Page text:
“It’s really about convenience,” Kovarik said. “The way people use our app right now is they use it before they travel. They’re still trying to decide, ‘should I drive or fly?’”
There’s an app for almost any everyday function, and automobile travel is no exception. But the creators are being forced to address questions about safety and distracted driving when those apps compel users to pick up a phone while on the road.
TrafficTalk , also based in Great Falls, has grappled with the issue once already.
Founded in 2006 under a different name, the company operates hotlines for motorists to hear traffic reports filed by other drivers. Today, all of the motorists in its marketing materials sport Bluetooth headsets.
But chief executive Larry Greenfield said the application’s next incarnation — set to hit the market in early 2012 — will bypass Bluetooth and allow the person to engage with a smartphone app that reads the traffic reports aloud.
“We want this to be a hands-free application,” Greenfield said. “In today’s world of smartphone apps, the traffic apps all have a distraction factor, and we’re all trying to address that as best we can.”
Cost2Drive’s demographic of mobile users likely will continue to climb as the young firm rebrands itself as Cartripper.com in the coming months and rolls out additional features aimed at drivers while en route.
“Currently, because we are more in the trip-planning phase, it’s not a big deal, but as we migrate into the journey, it’s something we have to message pretty clearly,” Kovarik said.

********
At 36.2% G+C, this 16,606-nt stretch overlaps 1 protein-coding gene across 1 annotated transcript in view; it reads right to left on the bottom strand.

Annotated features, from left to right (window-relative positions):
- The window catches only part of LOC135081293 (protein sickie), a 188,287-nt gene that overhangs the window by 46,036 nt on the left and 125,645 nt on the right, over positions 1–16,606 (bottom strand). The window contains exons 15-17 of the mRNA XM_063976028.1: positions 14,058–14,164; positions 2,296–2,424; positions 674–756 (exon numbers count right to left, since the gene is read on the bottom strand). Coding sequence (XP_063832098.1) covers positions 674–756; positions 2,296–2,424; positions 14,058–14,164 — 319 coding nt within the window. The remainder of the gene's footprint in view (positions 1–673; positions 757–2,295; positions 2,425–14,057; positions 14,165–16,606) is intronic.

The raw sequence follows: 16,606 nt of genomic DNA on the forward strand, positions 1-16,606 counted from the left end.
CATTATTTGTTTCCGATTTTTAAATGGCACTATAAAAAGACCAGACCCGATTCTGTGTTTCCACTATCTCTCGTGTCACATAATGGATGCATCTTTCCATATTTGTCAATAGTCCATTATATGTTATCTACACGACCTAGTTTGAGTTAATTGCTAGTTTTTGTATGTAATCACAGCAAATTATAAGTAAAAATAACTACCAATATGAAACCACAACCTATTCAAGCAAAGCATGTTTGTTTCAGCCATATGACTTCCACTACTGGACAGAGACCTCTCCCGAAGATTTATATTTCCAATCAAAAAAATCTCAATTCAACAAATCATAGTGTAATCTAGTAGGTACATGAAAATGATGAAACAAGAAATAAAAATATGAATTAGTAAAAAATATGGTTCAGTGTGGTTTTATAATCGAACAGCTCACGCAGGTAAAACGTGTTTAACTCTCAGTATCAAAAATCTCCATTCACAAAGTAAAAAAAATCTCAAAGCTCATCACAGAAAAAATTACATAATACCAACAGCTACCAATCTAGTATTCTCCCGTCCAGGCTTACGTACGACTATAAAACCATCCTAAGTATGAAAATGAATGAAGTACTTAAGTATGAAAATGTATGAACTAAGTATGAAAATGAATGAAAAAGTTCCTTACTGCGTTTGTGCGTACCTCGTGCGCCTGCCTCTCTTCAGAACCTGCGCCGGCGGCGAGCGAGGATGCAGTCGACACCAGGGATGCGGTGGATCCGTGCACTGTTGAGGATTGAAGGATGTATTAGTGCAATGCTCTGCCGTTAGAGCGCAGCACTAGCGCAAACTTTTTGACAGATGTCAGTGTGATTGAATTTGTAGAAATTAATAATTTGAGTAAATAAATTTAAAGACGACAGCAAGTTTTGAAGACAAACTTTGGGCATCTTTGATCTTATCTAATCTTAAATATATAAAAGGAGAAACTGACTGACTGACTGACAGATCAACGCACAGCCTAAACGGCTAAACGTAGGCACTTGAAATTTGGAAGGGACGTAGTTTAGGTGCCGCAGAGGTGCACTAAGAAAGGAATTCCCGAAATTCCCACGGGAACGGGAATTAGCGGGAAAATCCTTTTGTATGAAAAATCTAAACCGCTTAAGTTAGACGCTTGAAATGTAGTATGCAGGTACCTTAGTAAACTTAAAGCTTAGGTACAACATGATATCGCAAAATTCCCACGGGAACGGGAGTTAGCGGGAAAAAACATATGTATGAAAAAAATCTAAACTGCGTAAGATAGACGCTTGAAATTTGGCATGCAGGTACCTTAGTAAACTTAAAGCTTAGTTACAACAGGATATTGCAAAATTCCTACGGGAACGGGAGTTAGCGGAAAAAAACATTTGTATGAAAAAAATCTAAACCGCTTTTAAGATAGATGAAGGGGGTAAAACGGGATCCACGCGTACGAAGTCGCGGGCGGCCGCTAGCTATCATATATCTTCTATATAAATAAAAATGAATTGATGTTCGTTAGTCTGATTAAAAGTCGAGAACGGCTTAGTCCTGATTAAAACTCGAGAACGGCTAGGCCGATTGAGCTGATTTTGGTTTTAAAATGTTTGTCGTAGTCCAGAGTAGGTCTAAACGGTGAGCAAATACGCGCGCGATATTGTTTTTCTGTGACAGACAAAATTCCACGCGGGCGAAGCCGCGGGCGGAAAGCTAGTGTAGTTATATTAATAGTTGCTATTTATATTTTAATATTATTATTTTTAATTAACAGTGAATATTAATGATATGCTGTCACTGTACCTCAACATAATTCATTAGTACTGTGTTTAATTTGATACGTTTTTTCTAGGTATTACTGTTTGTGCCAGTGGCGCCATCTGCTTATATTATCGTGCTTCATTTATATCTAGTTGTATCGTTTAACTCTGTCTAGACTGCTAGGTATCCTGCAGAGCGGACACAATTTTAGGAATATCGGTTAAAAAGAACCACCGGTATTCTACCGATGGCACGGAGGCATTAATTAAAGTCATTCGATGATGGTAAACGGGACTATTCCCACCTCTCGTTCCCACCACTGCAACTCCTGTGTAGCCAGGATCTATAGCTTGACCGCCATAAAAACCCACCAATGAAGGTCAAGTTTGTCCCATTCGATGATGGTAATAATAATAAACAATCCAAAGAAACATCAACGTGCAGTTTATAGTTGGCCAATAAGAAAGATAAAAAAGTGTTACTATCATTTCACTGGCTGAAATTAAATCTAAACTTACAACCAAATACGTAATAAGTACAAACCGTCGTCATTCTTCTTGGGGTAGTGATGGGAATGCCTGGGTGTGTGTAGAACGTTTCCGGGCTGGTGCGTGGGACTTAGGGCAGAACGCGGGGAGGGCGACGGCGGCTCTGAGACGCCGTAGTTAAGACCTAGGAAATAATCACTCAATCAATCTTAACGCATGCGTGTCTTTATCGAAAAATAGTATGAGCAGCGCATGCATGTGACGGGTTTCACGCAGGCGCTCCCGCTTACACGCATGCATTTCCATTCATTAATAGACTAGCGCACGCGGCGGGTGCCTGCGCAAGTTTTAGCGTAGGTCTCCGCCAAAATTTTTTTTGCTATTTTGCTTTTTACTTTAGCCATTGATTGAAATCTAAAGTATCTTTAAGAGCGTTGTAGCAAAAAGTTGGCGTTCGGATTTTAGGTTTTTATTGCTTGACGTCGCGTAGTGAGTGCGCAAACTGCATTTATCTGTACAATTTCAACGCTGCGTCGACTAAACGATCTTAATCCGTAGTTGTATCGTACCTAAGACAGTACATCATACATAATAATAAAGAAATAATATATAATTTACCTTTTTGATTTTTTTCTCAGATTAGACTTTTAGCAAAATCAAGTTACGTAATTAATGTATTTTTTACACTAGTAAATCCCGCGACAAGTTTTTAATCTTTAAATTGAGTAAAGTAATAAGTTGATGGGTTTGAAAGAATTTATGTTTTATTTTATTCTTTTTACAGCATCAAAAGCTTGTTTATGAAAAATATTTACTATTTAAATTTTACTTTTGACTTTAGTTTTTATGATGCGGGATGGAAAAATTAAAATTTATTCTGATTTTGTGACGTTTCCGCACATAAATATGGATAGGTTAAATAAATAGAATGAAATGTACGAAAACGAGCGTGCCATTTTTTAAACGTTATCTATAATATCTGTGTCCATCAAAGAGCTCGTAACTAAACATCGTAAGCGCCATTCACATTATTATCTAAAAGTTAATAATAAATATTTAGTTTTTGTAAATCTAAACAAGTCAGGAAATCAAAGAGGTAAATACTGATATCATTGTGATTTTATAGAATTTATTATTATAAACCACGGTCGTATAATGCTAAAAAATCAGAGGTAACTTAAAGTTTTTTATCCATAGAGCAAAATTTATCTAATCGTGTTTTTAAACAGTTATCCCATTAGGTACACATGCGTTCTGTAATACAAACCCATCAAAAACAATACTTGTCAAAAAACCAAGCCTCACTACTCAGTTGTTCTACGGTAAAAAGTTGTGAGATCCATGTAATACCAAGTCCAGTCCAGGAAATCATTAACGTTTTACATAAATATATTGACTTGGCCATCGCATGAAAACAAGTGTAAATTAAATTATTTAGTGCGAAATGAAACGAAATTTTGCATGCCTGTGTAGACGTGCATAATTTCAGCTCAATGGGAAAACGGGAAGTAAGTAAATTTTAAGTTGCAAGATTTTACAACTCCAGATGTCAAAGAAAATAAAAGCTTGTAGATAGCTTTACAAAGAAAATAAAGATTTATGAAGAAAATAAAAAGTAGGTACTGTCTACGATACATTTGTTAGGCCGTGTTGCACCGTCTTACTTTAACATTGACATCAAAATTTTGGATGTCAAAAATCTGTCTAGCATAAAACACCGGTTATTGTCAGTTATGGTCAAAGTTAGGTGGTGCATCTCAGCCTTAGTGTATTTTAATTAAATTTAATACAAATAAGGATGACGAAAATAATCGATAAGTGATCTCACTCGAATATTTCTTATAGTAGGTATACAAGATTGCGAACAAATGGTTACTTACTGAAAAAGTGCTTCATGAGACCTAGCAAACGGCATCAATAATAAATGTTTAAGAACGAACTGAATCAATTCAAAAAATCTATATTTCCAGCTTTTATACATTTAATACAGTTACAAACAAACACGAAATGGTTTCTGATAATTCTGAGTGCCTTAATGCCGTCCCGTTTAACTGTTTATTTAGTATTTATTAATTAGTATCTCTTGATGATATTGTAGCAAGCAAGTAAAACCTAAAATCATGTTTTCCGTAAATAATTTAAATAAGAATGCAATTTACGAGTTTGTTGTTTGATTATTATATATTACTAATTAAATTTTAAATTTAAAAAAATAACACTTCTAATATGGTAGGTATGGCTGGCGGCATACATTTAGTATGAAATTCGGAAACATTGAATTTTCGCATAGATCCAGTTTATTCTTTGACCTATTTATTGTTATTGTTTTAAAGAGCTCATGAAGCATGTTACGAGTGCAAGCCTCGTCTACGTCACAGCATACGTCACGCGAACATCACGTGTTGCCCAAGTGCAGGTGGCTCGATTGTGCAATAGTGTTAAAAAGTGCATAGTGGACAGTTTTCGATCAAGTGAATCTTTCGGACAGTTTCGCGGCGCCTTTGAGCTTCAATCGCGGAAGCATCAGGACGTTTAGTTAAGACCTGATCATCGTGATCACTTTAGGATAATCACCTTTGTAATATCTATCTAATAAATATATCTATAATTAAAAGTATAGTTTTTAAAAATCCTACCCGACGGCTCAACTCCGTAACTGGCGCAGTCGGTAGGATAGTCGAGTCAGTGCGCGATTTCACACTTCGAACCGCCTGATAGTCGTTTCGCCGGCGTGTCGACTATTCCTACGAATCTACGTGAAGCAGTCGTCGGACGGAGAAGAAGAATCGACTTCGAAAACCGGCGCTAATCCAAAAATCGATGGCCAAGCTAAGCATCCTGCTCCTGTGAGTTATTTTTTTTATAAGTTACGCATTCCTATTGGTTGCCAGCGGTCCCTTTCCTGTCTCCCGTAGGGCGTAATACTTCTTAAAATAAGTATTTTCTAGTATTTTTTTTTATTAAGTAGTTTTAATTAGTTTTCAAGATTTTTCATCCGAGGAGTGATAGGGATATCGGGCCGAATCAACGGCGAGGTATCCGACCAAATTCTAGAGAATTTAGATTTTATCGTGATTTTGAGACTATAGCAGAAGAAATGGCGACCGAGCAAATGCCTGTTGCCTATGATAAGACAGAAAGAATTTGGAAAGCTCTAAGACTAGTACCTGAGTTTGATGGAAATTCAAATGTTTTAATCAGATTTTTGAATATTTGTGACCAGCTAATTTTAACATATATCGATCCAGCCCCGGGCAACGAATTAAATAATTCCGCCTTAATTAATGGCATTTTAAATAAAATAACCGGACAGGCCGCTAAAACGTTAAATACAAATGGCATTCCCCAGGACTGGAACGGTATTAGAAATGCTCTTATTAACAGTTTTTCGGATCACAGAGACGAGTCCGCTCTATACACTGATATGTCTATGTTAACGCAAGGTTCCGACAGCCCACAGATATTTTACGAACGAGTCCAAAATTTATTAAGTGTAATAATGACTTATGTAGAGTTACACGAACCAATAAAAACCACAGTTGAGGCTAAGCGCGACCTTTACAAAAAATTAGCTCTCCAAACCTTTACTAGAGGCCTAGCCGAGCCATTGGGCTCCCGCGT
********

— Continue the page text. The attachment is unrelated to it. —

Many states have cracked down on mobile phone use behind the wheel. Locally, the District and Maryland have banned the use of handheld devices to call or text. Virginia has banned texting for all drivers and handheld calls for those younger than 18.
Even as app makers look to mitigate the risks, other businesses have emerged to stamp it out entirely by rendering devices incapable of receiving calls or e-mail.
Zoomsafer takes that approach.
The Herndon-based firm, which raised $1.1 million from investors earlier this year, outfits a company’s vehicle fleet and mobile phones with software that controls how the driver can use his or her device while in motion.
The company was founded in 2009 after chief executive Matt Howard nearly killed a 9-year-old boy while fiddling with his phone behind the wheel. Zoomsafer later shifted its focus to the business market because ordinary customers were difficult to attract and make profitable, he said.
Howard recognizes that a complete ban on cell phone use while driving would be impractical and difficult to enforce. Yet as smartphones proliferate and cars come loaded with mobile technology, the issue is likely to grow.
“The only question now becomes, what are we going to do as consumers or as employers to balance the use of these devices while driving?” Howard said.
“You can pass all the laws you want. You can tell people it’s a bad idea. But what we know is when you’re there behind the wheel of your car, left to your own devices, and your phone beeps, it’s very hard to put it down and not reply.”